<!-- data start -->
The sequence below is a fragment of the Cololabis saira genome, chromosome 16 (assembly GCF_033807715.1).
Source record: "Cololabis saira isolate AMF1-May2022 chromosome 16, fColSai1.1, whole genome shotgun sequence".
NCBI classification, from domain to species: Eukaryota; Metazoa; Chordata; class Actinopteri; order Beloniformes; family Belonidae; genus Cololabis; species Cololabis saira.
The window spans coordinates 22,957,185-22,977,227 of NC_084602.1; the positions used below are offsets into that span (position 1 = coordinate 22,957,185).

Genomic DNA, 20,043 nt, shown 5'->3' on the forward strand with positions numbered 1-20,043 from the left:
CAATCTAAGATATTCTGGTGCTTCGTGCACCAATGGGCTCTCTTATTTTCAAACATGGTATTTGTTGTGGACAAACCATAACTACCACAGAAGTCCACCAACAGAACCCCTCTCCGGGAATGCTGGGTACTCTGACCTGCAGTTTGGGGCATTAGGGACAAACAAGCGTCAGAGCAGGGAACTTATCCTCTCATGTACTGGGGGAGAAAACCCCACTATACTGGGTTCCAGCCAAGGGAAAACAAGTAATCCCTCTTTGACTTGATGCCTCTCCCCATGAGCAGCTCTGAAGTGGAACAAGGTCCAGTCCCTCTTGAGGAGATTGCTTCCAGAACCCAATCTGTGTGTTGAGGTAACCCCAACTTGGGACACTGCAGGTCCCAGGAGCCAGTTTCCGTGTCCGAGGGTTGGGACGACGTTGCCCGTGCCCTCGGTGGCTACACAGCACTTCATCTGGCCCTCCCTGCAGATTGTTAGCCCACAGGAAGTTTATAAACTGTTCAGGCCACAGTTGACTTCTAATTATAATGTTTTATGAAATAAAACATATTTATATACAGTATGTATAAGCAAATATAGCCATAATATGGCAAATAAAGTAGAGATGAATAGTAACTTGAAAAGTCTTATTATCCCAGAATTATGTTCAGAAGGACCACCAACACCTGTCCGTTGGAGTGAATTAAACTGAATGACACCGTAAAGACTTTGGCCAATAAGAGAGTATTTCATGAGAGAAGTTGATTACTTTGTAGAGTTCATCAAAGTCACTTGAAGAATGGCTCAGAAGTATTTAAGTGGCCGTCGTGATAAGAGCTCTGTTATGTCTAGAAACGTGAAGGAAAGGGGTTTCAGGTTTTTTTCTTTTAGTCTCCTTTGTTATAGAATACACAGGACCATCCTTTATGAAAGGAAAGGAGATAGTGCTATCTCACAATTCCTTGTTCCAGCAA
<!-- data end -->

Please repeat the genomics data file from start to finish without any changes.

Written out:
The sequence below is a fragment of the Cololabis saira genome, chromosome 16 (assembly GCF_033807715.1).
Source record: "Cololabis saira isolate AMF1-May2022 chromosome 16, fColSai1.1, whole genome shotgun sequence".
NCBI classification, from domain to species: Eukaryota; Metazoa; Chordata; class Actinopteri; order Beloniformes; family Belonidae; genus Cololabis; species Cololabis saira.
The window spans coordinates 22,957,185-22,977,227 of NC_084602.1; the positions used below are offsets into that span (position 1 = coordinate 22,957,185).

Genomic DNA, 20,043 nt, shown 5'->3' on the forward strand with positions numbered 1-20,043 from the left:
CAATCTAAGATATTCTGGTGCTTCGTGCACCAATGGGCTCTCTTATTTTCAAACATGGTATTTGTTGTGGACAAACCATAACTACCACAGAAGTCCACCAACAGAACCCCTCTCCGGGAATGCTGGGTACTCTGACCTGCAGTTTGGGGCATTAGGGACAAACAAGCGTCAGAGCAGGGAACTTATCCTCTCATGTACTGGGGGAGAAAACCCCACTATACTGGGTTCCAGCCAAGGGAAAACAAGTAATCCCTCTTTGACTTGATGCCTCTCCCCATGAGCAGCTCTGAAGTGGAACAAGGTCCAGTCCCTCTTGAGGAGATTGCTTCCAGAACCCAATCTGTGTGTTGAGGTAACCCCAACTTGGGACACTGCAGGTCCCAGGAGCCAGTTTCCGTGTCCGAGGGTTGGGACGACGTTGCCCGTGCCCTCGGTGGCTACACAGCACTTCATCTGGCCCTCCCTGCAGATTGTTAGCCCACAGGAAGTTTATAAACTGTTCAGGCCACAGTTGACTTCTAATTATAATGTTTTATGAAATAAAACATATTTATATACAGTATGTATAAGCAAATATAGCCATAATATGGCAAATAAAGTAGAGATGAATAGTAACTTGAAAAGTCTTATTATCCCAGAATTATGTTCAGAAGGACCACCAACACCTGTCCGTTGGAGTGAATTAAACTGAATGACACCGTAAAGACTTTGGCCAATAAGAGAGTATTTCATGAGAGAAGTTGATTACTTTGTAGAGTTCATCAAAGTCACTTGAAGAATGGCTCAGAAGTATTTAAGTGGCCGTCGTGATAAGAGCTCTGTTATGTCTAGAAACGTGAAGGAAAGGGGTTTCAGGTTTTTTTCTTTTAGTCTCCTTTGTTATAGAATACACAGGACCATCCTTTATGAAAGGAAAGGAGATAGTGCTATCTCACAATTCCTTGTTCCAGCAA